Caravan Farm Theatre’s artistic director Courtenay Dobbie goes over concepts with costume builder Risa Bissenden in the farm’s designery building in preparation for this year’s winter sleigh-ride production of Bedstefader.

Caravan Farm Theatre’s artistic director Courtenay Dobbie goes over concepts with costume builder Risa Bissenden in the farm’s designery building in preparation for this year’s winter sleigh-ride production of Bedstefader.

Caravan Farm Theatre conceives Danish-inspired folk tale

Outdoor theatre’s winter sleigh-ride show, Bedstefader, will give you a warm ‘hygge.’

The Danish have a special way to survive the icy temperatures and darkness of a long Scandinavian winter.

Hard to explain and even harder to pronounce, the Danish word “hygge” (pronounced “hooga”) translates roughly to coziness, and is one of the concepts behind this year’s winter sleigh-ride production, Bedstefader, at Caravan Farm Theatre.

“Hygge is a spiritual term,” said Caravan artistic director Courtenay Dobbie, who came up with the concept and is director of the production. “In Scandinavia, because of the long winter period, they do this to keep happy and embrace the coziness and maintain an introspective time at winter. You are supposed to eat with family and friends inside, wear warm sweaters, curl up near the fire, read a book, and bring green inside such as holly, boughs and trees.”

Bedstefader (which means “best father” in Danish) is along the lines of a Scandinavian folk tale, and was also influenced by a Second World War postage stamp from Denmark.

“It showed a folk art drawing of a little girl in a red cloak giving food to the poor. I wanted charity and giving back as important concepts,” said Dobbie who presented her ideas to Toronto playwright Sean Dixon, and he came up with the script.

Bedstefader follows a mother named Falka (played by Rebecca Auerbach) who has left her husband Torgeir (Sean Sonier) and her two little girls, Magdalena (Georgina Beaty) and Ida (Evelyn Chew), to “transform the world.”

“She is sort of a medicine woman in what would now be considered a modern-day Doctors Without Borders,” said Dobbie. “She helps anyone who is sleeping out in the cold come inside for a warm meal and a bed. Until that happens, her work isn’t done.”

Back at home, Falka’s daughters pine for their mother and so devise a plan to help a man they have seen walk by their home.

“He is homeless, but not in a politicizing way. There’s no alcoholism or drug addiction involved,” said Dobbie. “This old man, for whatever reason, does not have a home. The girls’ goal is to being this man inside and rescue him so their mom will come home for Christmas.”

However, the old man (who is played by Toronto actor Jack Nicholsen – not to be confused with Jack Nicholson) is not interested in being rescued.

“He’s cranky and does not want to conform,” said Dobbie.

That is until the girls are approached by a mysterious woman, pulled in a sled by magical “reindeer,” who says she will help them bring the man out of the cold.

They then formulate a plan.

“It’s about being generous. They are giving a gift of providing someone with a warm meal,  a hug, a bath and a home,” said Dobbie. “This is a poetic representation of life and like other fables and fairy tales, these are stories that can teach us something. The audience can take away the idea of giving the gift of comfort to someone less fortunate.”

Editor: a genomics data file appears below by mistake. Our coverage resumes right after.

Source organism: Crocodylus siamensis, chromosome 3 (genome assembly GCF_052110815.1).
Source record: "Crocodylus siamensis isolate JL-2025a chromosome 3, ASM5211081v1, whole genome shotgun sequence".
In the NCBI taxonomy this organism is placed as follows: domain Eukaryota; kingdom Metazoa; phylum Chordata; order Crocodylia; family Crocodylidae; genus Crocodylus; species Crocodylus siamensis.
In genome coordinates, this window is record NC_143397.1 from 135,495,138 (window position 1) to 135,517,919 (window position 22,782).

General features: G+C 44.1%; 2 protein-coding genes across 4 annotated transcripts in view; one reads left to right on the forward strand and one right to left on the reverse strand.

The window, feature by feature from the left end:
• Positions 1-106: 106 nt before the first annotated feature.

Although the farm’s mighty Clydesdales will be pulling the sleighs filled with audience members, this year’s production will also include a special team of miniature horses.

The horses, Bessie and Dolly, Rock and Sly, and extras Jeb and Ernie, will be driven by their owner Steve Laughlin of Pritchard, B.C.

“Five-to-six years ago when I started as artistic director here, I was at the IPE (Interior Provincial Exhibition) and saw the miniature horses pulling a chuck wagon. I didn’t know what they were at first. I thought they were ponies. When I found out they were miniature horses, I thought ‘we have to have those in one of our shows,’ but it never fit before to have them, until now,” said Dobbie.

Also on board to create the set – in Danish folk art style – is designer Marshall McMahen, who previously designed Caravan’s 2012 winter production, Old Nick, as well as summer productions The Notorious Right Robert and His Robber Bride and Head Over Heels.

Caravan regular Catherine Hahn (who designed the set for last winter’s show, The Contest of the Winds) has created this year’s costumes.

“She has pulled from different eras and drew inspiration from the Sami people (also known as Laplanders), with curled-toe boots, and from indigenous Nordic communities, with furs, animal pelts and reindeer hides,” said Dobbie. “It should be gorgeous, like something out of Danish postcard.”

All that’s needed is a little more snow to add to the magic, she added.

As in all Caravan winter sleigh-ride productions, attendees should bundle up and embrace the “hygge” outdoors for the approx. 40-minute journey in the farm’s forest and fields.

Bedstefader opens at Caravan Farm Theatre Dec. 8 and continues to Jan. 3 with shows at 4, 6 and 8 p.m.  (no shows Thursdays or Christmas Day). For tickets, times and info., visit the Ticket Seller box office in the Vernon Performing Arts Centre, call 250-549-7469 or order online at


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